The View From Behind the Bar

Classic Martini/ken30684/Flickr

If Basic Books continued its Art of Mentoring series—Letters to a Young Contrarian by Christopher Hitchens, Letters to a Young Chef by Daniel Boulud, Letters to a Young Conservative by Dinesh—anyway, we could’ve used a Letters to a Young Bartender by Derek Brown. I recently interviewed the bar owner at his Columbia Room outpost in Washington, D.C. And while I had questions about his new book, Spirits, Sugar, Water, Bitters: How the Cocktail Conquered the World, our conversation turned to practical issues like the dry Martini.

"This is something I’d love to correct because it’s very confusing to people when I say dry Martini," says Derek. "They think I mean a lack of vermouth, no vermouth, swirl it, dump it." Instead, he explains, "It’s dry gin as opposed to a sweet gin, and dry vermouth as opposed to a sweet vermouth. And that’s how it started. And I’m still correcting it today. … And with the proliferation of vermouth, I thought people started to understand the value of vermouth and how delicious it is, what a civilizing agent it is in a more savaging ingredient like gin."

But a ratio of one-to-one? "At first people certainly have an allergic reaction to it," he admits. But "I think a lot of people have that moment where they’re like, ‘Oh, I’ve been using (a) cheap ingredients, (b) not diluting it, (c) not using techniques.' Those are not reasons to dislike a drink, and aperol spritz is the same thing now. The number one complaint is, it uses cheap prosecco. It should be obvious how to correct that."

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At one point Derek says he knew how to make 400 drinks off the top of his head. "But what I do I know now? Ten? Sixteen? I don’t know. Certainly not 400 at this point."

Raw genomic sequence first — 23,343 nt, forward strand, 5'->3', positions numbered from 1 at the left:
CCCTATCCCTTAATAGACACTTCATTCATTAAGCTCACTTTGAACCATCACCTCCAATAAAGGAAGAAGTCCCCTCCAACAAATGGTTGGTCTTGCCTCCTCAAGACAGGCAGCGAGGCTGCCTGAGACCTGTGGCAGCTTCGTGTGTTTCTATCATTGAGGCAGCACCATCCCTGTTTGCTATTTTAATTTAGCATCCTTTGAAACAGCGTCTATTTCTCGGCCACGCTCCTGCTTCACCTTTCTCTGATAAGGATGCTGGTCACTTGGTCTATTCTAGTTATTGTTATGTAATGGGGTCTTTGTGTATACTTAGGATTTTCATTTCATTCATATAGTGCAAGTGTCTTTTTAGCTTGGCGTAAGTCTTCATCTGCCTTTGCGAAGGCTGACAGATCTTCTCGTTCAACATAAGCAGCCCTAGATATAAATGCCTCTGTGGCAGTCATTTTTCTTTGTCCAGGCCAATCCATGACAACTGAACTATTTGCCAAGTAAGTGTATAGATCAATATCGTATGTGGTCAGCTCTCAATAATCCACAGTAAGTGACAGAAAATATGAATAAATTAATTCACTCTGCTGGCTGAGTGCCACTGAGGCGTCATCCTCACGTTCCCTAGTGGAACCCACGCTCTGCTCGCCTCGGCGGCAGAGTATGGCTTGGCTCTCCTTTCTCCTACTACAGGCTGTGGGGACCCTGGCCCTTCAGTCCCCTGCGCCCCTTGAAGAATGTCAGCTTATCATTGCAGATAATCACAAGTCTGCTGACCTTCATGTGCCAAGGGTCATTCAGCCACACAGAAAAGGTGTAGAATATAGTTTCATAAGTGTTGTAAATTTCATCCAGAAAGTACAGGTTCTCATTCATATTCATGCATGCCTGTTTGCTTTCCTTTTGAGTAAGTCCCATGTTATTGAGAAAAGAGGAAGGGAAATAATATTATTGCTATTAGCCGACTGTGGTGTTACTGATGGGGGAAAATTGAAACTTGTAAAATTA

And it was all learned on the job and not, say, at a bartending school. "You pay somebody to teach you how to mix colored water—you don’t even get to mix with alcohol," says Derek. "Most bar owners, at least upper echelon, will not hire somebody who’s been to a bartending school because it’s no proof of their experience. That is advice I love to give people, to tell them it’s $500 to $1,000 to get this bartending certificate. Guess what? You never needed it. Go bar-back somewhere. Go work in a restaurant. Start waiting tables and waiting for your opportunity." (What he strongly recommends, however, is the Beverage Alcohol Resource program known as BAR, which he describes as a graduate course in mixing drinks. Based in New York, the courses are run by a handful of bar legends including Dale DeGroff and David Wondrich.)

It's how Derek got his start 17 years ago, when he began tending bar at Rocky's Café in D.C.’s Adams Morgan neighborhood. "We served tons of kamikazes," he recalls. "SoCo Lime was a big shot then too. People would ask for a SoCo and lime, and we’d be like, ‘Oh, we don’t have any Southern Comfort’ as it stood right behind me. I just didn’t want that sort of people in there."

Derek admits to having been a jerk about this. "When somebody ordered a vodka soda or what I deemed an unworthy drink, I judged them," he confesses. "We talked about you behind your back. And we were mean-spirited about it." The way he saw it, there were so many other drinks that were so much better than, say, a Fuzzy Navel. That said, "I don’t want to fight anybody over what their taste is. In fact, I want to encourage them to drink what they enjoy. But I am here if they want to drink something else."

Suppose that something else is a Long Island Iced Tea? (Yes, I’m taunting him.) "I forget which writer wrote this about the Long Island Iced Tea, but they said it’s principal sin is that it’s delicious," Derek says. "And I think that’s true, actually. I mean Long Island Tea is not really a respectable drink—I mean, it is and it isn’t—like I’m not going to judge somebody for it, but I just mean in the sense that we know it’s an easy drink—not to make, just to drink. It goes down like it’s namesake, iced tea. And it’s got Coca-Cola, which is a magical mixer so it makes everything good." Giving this further thought, he adds, "I think that it’s delicious like Snickers is delicious. There’s Snickers and there’s foie gras. They’re not the same thing but they’re both delicious."